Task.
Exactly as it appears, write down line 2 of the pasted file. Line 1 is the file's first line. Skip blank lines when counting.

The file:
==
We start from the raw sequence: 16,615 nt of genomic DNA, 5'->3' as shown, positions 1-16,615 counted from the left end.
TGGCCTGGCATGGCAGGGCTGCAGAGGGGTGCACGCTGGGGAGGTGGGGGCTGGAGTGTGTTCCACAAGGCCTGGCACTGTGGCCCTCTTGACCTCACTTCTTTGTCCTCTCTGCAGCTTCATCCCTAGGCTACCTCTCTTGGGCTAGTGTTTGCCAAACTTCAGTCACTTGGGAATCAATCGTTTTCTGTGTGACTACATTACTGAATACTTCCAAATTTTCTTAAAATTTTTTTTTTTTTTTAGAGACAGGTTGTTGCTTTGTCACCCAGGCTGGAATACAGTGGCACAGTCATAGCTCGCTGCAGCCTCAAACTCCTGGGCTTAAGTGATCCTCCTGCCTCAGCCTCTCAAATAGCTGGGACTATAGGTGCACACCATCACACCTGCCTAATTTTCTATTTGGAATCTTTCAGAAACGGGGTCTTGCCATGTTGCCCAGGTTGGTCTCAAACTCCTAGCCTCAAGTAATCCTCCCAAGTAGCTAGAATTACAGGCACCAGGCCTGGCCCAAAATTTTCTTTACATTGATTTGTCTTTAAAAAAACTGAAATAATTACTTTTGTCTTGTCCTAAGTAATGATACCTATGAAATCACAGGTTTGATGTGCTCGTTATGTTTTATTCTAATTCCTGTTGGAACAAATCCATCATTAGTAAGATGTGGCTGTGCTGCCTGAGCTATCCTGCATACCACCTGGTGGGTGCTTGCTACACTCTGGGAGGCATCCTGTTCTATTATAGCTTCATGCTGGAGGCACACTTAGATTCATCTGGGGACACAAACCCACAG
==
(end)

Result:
TGGCCTGGCATGGCAGGGCTGCAGAGGGGTGCACGCTGGGGAGGTGGGGGCTGGAGTGTGTTCCACAAGGCCTGGCACTGTGGCCCTCTTGACCTCACTTCTTTGTCCTCTCTGCAGCTTCATCCCTAGGCTACCTCTCTTGGGCTAGTGTTTGCCAAACTTCAGTCACTTGGGAATCAATCGTTTTCTGTGTGACTACATTACTGAATACTTCCAAATTTTCTTAAAATTTTTTTTTTTTTTTAGAGACAGGTTGTTGCTTTGTCACCCAGGCTGGAATACAGTGGCACAGTCATAGCTCGCTGCAGCCTCAAACTCCTGGGCTTAAGTGATCCTCCTGCCTCAGCCTCTCAAATAGCTGGGACTATAGGTGCACACCATCACACCTGCCTAATTTTCTATTTGGAATCTTTCAGAAACGGGGTCTTGCCATGTTGCCCAGGTTGGTCTCAAACTCCTAGCCTCAAGTAATCCTCCCAAGTAGCTAGAATTACAGGCACCAGGCCTGGCCCAAAATTTTCTTTACATTGATTTGTCTTTAAAAAAACTGAAATAATTACTTTTGTCTTGTCCTAAGTAATGATACCTATGAAATCACAGGTTTGATGTGCTCGTTATGTTTTATTCTAATTCCTGTTGGAACAAATCCATCATTAGTAAGATGTGGCTGTGCTGCCTGAGCTATCCTGCATACCACCTGGTGGGTGCTTGCTACACTCTGGGAGGCATCCTGTTCTATTATAGCTTCATGCTGGAGGCACACTTAGATTCATCTGGGGACACAAACCCACAG